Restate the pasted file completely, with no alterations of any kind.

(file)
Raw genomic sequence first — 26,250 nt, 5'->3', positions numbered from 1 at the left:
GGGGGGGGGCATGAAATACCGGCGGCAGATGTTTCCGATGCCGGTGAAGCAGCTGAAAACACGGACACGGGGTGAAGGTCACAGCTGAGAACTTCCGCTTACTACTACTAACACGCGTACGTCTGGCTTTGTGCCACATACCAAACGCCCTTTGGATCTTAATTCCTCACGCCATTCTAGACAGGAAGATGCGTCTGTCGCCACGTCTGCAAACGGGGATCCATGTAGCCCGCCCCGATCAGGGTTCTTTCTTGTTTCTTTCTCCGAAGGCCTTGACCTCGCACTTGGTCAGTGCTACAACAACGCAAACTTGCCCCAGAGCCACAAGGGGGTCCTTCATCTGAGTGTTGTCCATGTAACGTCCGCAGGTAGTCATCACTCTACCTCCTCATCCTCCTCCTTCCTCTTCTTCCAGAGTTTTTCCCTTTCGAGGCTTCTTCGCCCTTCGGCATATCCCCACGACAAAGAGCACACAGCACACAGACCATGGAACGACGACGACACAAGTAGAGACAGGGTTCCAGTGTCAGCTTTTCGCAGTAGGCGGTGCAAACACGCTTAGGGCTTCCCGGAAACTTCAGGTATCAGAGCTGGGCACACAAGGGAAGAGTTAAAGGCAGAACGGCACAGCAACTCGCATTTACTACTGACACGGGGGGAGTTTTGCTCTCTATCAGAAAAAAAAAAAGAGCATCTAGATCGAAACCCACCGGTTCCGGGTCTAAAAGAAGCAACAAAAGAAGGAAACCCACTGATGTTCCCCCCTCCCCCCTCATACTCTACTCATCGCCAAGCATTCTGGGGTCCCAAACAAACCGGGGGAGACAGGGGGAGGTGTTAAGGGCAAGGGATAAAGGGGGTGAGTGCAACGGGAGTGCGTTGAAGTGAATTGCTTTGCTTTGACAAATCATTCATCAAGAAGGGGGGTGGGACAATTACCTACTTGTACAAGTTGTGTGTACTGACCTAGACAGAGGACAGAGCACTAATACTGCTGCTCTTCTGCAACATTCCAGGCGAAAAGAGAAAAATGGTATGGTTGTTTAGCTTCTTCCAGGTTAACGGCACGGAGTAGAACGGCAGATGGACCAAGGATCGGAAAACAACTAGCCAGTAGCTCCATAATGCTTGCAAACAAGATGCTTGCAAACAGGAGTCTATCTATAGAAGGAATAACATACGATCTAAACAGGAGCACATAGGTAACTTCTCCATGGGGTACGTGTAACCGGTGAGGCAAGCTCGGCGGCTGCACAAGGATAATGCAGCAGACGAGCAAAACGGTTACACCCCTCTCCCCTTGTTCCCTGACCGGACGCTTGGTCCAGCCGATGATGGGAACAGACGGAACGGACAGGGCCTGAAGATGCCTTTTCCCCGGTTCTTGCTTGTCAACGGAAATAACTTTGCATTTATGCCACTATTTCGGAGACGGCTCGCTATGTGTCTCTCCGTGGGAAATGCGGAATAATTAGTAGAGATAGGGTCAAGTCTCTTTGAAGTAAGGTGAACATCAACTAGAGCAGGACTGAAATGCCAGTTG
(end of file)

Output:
Raw genomic sequence first — 26,250 nt, 5'->3', positions numbered from 1 at the left:
GGGGGGGGGCATGAAATACCGGCGGCAGATGTTTCCGATGCCGGTGAAGCAGCTGAAAACACGGACACGGGGTGAAGGTCACAGCTGAGAACTTCCGCTTACTACTACTAACACGCGTACGTCTGGCTTTGTGCCACATACCAAACGCCCTTTGGATCTTAATTCCTCACGCCATTCTAGACAGGAAGATGCGTCTGTCGCCACGTCTGCAAACGGGGATCCATGTAGCCCGCCCCGATCAGGGTTCTTTCTTGTTTCTTTCTCCGAAGGCCTTGACCTCGCACTTGGTCAGTGCTACAACAACGCAAACTTGCCCCAGAGCCACAAGGGGGTCCTTCATCTGAGTGTTGTCCATGTAACGTCCGCAGGTAGTCATCACTCTACCTCCTCATCCTCCTCCTTCCTCTTCTTCCAGAGTTTTTCCCTTTCGAGGCTTCTTCGCCCTTCGGCATATCCCCACGACAAAGAGCACACAGCACACAGACCATGGAACGACGACGACACAAGTAGAGACAGGGTTCCAGTGTCAGCTTTTCGCAGTAGGCGGTGCAAACACGCTTAGGGCTTCCCGGAAACTTCAGGTATCAGAGCTGGGCACACAAGGGAAGAGTTAAAGGCAGAACGGCACAGCAACTCGCATTTACTACTGACACGGGGGGAGTTTTGCTCTCTATCAGAAAAAAAAAAAGAGCATCTAGATCGAAACCCACCGGTTCCGGGTCTAAAAGAAGCAACAAAAGAAGGAAACCCACTGATGTTCCCCCCTCCCCCCTCATACTCTACTCATCGCCAAGCATTCTGGGGTCCCAAACAAACCGGGGGAGACAGGGGGAGGTGTTAAGGGCAAGGGATAAAGGGGGTGAGTGCAACGGGAGTGCGTTGAAGTGAATTGCTTTGCTTTGACAAATCATTCATCAAGAAGGGGGGTGGGACAATTACCTACTTGTACAAGTTGTGTGTACTGACCTAGACAGAGGACAGAGCACTAATACTGCTGCTCTTCTGCAACATTCCAGGCGAAAAGAGAAAAATGGTATGGTTGTTTAGCTTCTTCCAGGTTAACGGCACGGAGTAGAACGGCAGATGGACCAAGGATCGGAAAACAACTAGCCAGTAGCTCCATAATGCTTGCAAACAAGATGCTTGCAAACAGGAGTCTATCTATAGAAGGAATAACATACGATCTAAACAGGAGCACATAGGTAACTTCTCCATGGGGTACGTGTAACCGGTGAGGCAAGCTCGGCGGCTGCACAAGGATAATGCAGCAGACGAGCAAAACGGTTACACCCCTCTCCCCTTGTTCCCTGACCGGACGCTTGGTCCAGCCGATGATGGGAACAGACGGAACGGACAGGGCCTGAAGATGCCTTTTCCCCGGTTCTTGCTTGTCAACGGAAATAACTTTGCATTTATGCCACTATTTCGGAGACGGCTCGCTATGTGTCTCTCCGTGGGAAATGCGGAATAATTAGTAGAGATAGGGTCAAGTCTCTTTGAAGTAAGGTGAACATCAACTAGAGCAGGACTGAAATGCCAGTTG